Following the pattern apparent in alfabeto/alphabet, a word based on the names of the first two letters of the Greek alphabet, Late Latin looked to its own alphabet, took twice as many letters at the beginning, and created the adjective abecedarius to mean ‘belonging to the alphabet’ and ‘alphabetical.’ Spanish borrowed that as the noun abecedario, whose basic meaning is ‘alphabet.’ (Compare once again the English nursery rhyme that includes the line “Now I know my abc’s,” where abc’s is a synecdoche for ‘the whole alphabet.’) Spanish abecedario has the extended senses ‘alphabetical order’ and ‘a book that teaches the alphabet.’ In addition, Spanish uses the shorter abecé, made up of the names of the first three letters in its alphabet.

English has also turned to Late Latin abecedarius, which it renders abecedary. The Century Dictionary defined it as ‘an a-b-c book; a primer’ and ‘a first principle or element; rudiment.’ By a happy coincidence, last night on PBS I watched “The Bible’s Buried Secrets,” by my talented cousin Gary Glassman. Since I first saw the show in 2008, I’d forgotten that the word abecadary appeared in it. As used in that documentary, abecedary had the sense that Wikipedia gives it: ‘An abecedarium (or abecedary) is an inscription consisting of the letters of an alphabet, almost always listed in order.’ The entry went on to note that “typically, abecedaria (or abecedaries) are practice exercises.”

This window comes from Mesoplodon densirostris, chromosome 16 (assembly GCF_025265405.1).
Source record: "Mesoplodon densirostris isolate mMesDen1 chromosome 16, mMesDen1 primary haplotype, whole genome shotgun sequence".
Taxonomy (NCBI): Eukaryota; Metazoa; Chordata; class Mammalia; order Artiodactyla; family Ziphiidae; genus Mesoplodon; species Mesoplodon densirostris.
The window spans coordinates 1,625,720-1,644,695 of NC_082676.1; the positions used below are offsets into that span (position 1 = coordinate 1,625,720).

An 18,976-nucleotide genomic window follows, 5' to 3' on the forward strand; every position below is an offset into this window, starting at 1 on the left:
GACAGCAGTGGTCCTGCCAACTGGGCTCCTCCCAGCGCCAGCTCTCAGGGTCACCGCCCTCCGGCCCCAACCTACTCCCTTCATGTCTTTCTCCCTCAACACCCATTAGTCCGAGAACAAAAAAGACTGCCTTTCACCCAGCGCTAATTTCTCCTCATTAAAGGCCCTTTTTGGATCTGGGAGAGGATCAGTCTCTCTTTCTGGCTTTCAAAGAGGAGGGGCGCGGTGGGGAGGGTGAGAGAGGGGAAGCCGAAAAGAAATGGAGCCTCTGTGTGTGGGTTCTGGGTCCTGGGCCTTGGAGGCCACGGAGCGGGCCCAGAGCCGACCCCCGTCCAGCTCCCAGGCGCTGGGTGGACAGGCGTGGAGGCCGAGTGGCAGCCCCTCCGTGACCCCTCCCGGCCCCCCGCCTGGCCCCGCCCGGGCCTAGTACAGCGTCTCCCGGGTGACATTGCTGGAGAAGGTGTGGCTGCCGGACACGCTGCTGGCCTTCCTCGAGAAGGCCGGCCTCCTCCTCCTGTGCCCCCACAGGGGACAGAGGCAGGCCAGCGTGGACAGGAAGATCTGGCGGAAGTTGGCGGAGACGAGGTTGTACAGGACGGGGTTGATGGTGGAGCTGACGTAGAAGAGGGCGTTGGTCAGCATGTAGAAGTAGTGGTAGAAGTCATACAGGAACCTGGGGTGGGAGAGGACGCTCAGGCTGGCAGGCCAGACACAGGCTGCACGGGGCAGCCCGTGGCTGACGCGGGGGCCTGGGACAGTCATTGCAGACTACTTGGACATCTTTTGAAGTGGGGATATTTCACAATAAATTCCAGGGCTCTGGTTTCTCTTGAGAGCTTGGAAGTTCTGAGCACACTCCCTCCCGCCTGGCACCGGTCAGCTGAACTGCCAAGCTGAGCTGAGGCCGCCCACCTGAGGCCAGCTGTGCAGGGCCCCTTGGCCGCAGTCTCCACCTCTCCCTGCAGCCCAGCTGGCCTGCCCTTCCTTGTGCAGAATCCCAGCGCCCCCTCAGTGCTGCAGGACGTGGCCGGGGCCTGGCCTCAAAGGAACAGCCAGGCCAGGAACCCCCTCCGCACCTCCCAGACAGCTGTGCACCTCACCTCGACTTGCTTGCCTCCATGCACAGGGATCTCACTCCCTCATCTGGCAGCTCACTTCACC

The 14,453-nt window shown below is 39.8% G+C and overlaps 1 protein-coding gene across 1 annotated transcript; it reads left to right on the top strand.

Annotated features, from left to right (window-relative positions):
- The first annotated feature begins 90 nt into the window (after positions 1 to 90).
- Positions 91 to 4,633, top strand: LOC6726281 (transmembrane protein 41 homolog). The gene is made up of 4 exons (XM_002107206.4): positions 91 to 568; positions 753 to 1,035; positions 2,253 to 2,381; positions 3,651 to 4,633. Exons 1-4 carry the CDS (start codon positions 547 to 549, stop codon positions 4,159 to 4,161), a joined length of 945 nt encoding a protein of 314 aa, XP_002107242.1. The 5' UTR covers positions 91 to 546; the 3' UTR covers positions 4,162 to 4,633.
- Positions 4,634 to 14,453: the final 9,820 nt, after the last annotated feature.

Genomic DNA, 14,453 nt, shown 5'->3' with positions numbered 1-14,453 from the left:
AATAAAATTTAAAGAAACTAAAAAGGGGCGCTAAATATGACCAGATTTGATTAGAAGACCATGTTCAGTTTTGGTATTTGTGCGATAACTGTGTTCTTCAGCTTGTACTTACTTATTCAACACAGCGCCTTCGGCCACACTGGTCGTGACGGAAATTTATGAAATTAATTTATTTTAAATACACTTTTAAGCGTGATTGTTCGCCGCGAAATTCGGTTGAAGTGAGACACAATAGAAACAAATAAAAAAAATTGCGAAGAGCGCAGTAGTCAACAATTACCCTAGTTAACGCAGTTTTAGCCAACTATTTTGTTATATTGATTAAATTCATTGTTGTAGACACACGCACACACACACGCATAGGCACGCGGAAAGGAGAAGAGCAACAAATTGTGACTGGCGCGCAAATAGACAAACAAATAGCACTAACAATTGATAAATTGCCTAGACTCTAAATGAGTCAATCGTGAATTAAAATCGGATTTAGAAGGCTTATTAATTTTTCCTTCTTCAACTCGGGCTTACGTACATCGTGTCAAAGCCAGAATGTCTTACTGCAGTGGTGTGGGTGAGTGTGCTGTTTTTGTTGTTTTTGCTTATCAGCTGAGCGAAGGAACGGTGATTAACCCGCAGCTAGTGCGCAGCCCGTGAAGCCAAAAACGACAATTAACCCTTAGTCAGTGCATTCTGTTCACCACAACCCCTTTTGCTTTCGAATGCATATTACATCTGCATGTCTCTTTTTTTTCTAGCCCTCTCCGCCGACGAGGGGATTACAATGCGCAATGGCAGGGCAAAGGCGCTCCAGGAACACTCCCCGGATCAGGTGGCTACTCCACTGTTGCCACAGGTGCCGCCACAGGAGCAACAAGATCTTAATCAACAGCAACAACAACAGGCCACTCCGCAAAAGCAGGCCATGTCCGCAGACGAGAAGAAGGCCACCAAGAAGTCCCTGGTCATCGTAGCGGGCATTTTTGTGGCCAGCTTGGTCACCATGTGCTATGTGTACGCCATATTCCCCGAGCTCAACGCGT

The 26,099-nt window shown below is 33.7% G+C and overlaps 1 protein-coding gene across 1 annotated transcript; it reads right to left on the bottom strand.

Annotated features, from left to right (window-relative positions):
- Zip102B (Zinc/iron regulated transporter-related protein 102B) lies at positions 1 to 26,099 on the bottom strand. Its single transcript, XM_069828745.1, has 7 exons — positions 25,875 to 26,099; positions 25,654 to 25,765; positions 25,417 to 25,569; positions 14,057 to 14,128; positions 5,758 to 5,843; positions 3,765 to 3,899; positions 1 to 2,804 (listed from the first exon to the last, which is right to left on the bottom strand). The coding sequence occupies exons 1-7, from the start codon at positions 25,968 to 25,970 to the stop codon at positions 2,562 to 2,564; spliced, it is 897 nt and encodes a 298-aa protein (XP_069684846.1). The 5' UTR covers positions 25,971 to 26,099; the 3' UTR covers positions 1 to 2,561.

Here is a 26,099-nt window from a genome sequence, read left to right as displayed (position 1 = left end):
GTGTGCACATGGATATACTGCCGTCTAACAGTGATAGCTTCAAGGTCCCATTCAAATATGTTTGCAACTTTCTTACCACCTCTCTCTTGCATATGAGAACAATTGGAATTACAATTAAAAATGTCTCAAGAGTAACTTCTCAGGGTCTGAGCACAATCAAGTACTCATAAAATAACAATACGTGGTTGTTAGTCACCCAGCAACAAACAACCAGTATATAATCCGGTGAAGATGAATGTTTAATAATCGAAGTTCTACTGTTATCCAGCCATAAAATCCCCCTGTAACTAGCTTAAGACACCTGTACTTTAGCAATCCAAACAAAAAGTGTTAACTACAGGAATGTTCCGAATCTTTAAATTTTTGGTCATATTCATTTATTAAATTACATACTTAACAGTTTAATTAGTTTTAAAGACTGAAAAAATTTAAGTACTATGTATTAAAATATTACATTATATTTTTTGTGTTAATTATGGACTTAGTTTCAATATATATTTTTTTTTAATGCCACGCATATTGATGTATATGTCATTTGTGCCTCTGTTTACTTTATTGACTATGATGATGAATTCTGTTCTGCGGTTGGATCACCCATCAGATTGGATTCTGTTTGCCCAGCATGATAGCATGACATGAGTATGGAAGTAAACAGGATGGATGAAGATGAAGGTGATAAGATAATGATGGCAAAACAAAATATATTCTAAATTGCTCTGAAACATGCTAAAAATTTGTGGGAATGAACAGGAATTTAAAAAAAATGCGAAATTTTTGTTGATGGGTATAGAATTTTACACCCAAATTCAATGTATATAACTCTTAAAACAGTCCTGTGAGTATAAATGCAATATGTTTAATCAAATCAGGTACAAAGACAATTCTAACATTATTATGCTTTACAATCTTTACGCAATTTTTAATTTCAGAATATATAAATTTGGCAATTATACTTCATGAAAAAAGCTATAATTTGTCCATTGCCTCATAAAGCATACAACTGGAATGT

In addition to abecedary, English has the noun abecedarian, which means at its most literal ‘a person who is studying the alphabet as a prelude to learning how to read.’ Based on that, abecedarian has the extended sense ‘a person who is learning the basics of any subject.’ As an adjective, abecedarian has had several meanings: ‘involving the alphabet; arranged alphabetically; elementary, basic, rudimentary.’

Because learning is often a consequence of teaching—compare non-standard English “That’ll learn ya”—English abecedarian has also meant ‘a person who teaches the alphabet.’ In looking for usage examples, I learned that in the late 1700s there had been an Abecedarian Society in Dublin, Ireland. Here’s a mention of it from the 1790 volume of The Critical Review (and remember that what looks like an f was the lower-case form of the letter s that was used when it was not the last letter in a word):

The more-than-two-centuries-old observation that teachers’ stipends are often much inferior to their merits reminds us of the French adage “Plus ça change, plus c’est la même chose,” or “The more things change, the more they remain the same.”

© 2011 the former schoolmaster Steven Schwartzman


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  1. Trackback: Bring Back the ABCs, Part Two | The Gad About Town

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©2011–2016 Steven Schwartzman
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